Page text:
Sexy Brutale: a master class in narrative puzzle design

I was recently lucky enough to come across a hidden gem in narrative driven puzzle games called Sexy Brutale. Here’s a small teaser:

The game, developed by Cavalier Games in collaboration with Tequila Works, delights with its cheeky art style, polished UX, and a very peculiar atmosphere and sense of humor. However, it’s the narrative implementation that I found remarkable and I’d like to analyze in this article.  


In Sexy Brutale you play Lafcadio Boone, a preacher who’s invited at Lucas Bondes’ anual party, where he gets assigned with the mission to prevent other guests from being murdered in an assortment of ways. A heroic task for which he’ll have to use… time travel! 

Nonlinear storytelling 

Guests with very different personalities and personal stories let the player focus on the current goal and know what she needs to look for at any moment.

To figure out how each murder was committed, the player will need to explore the mansion and navigate time replaying the same day à la Groundhog Day, until she reconstructs the events and plays a strategy to outwit the fatality of destiny. 

As all the murderers happen in the same day, and the player has access to most of the events that take place from the very beginning, it’s in her hands to follow the cues that will allow her to solve its mystery.

Linearity unfolds the sequence of events that lead to each murdered, but it’s not there to determine an order of need actions, but as a resource the player can use to solve the puzzles.

Then also the player progresses in each plot, she also casts new light on the holistic mystery of what the heck happened in the mansion, which provides with a satisfying and organic sense of discovery. 

Observation of routines

Lafcadio, you sneaker!

On a more granular level, gameplay in Sexy Brutale relies on mechanics such as spy, dodge, overhear, and other actions that allow the player to immerse herself in the story, and not just staying a passive witness of it.

Then also, a meta progression allows her to expand her abilities even more as she saves the lives of other characters, to unlock the secrets of the mansion that are protected by different types of obstacles, and expand their knowledge gradually.

Time travel done the right way

Oops! Time is over!

As someone who’s tried to use time travel as a motto in fiction, I’m aware of some of the paradoxes and challenges it means for storytelling, even more when we’re talking about a nonlinear implementation.

Despite these challenges, in Sexy Brutale time travel works in a way that’s intuitive and easy to grasp soon. Some of the main principles the player needs to work with are:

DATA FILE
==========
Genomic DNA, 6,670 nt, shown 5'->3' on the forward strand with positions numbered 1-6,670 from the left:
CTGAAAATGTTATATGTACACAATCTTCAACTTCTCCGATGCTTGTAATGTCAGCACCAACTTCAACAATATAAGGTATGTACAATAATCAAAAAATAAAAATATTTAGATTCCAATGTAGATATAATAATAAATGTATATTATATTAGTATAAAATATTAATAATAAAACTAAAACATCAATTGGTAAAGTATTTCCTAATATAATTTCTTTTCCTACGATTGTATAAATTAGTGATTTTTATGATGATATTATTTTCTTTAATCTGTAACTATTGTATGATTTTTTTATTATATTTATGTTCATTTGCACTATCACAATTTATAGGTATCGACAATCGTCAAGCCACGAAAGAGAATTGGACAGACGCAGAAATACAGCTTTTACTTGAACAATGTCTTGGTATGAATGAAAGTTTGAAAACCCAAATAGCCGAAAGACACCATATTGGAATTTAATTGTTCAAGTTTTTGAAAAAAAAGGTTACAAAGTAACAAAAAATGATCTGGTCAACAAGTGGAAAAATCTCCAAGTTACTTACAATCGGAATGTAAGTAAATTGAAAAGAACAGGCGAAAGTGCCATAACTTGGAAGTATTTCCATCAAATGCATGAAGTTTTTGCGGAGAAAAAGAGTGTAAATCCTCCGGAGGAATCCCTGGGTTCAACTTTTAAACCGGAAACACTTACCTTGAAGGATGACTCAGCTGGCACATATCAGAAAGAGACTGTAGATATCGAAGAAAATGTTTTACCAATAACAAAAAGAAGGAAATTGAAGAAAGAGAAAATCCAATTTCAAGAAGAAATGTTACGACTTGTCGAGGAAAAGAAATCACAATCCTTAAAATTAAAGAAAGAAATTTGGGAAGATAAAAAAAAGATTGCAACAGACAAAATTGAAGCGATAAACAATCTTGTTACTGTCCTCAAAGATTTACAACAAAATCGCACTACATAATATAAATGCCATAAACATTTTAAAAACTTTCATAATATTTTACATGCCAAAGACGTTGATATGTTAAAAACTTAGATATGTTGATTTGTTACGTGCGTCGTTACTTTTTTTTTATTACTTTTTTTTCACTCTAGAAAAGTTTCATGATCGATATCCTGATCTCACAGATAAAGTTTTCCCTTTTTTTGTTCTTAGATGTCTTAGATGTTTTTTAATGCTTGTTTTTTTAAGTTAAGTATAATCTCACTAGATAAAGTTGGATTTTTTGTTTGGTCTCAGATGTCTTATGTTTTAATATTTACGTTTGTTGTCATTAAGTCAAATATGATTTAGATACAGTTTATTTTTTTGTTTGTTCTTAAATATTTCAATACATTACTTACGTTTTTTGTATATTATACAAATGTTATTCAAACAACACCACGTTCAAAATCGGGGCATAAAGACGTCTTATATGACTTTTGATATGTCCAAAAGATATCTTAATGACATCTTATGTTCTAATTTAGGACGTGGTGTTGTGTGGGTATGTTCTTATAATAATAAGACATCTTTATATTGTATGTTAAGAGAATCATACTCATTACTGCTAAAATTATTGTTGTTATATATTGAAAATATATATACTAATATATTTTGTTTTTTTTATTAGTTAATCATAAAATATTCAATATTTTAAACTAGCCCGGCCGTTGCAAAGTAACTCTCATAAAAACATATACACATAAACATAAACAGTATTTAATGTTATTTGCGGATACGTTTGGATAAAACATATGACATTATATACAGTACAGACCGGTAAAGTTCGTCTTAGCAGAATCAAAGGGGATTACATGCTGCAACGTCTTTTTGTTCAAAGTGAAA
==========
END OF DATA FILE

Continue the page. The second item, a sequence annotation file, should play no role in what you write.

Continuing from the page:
>> It’s only possible to travel forward in time. 

>> Being seen by a character results in a fail condition, which provides with some fun extra challenge.

>> It’s only possible to travel to three different times; three checkpoints that coincide with the main events taking place. 

>> The repetition of cues in each iteration of the day let the player orientate herself and internalise the sequence of events little by little.  That’s the case, for example, of the sound effects that can be heard from all points in the mansion. 

>> A time map lets the player check in what room the characters were during each moment of the day so that she can support her direct observations. 

The navigation bar at the bottom lets us visualize changes on the map.

Respawning feels good!

Lafcadio waking up once again near the time clock. This is what I call a long day…

After the player gets a new guest she needs to rescue, she needs to perform an arranged sequence of actions before the day ends, or otherwise, the day will restart, and she’ll have to start from scratch. 

However, she will remember the information she gathers in each attempt, so in a way, the progression is not saved in the game, as would typically be the case, but in the players internal reconstruction of the events. 

For this to work well, the design of the puzzles is balanced in a way and the cues are distributed in the rooms so that the player always makes small discoveries here and there, and thus, failing and respawning doesn’t feel bad. Every new attempt you feel like you see things a bit differently, and you feel encouraged to try a new itinerary or to check a new hypothesis.

There are many other design choices and adjustments that make the whole formula work well, like simple but juicy point and click puzzles and interactions, or a story structured on guests that need to be saved, which sets clear goals. 

Other cherries on top are a book with notes about the lore, a collection metagame that unlocks an alternative ending, and many other flavourful details that make this game perfectly worthy of a world expansion.

I’m looking forward to see what Cavalier Games will come up with next!

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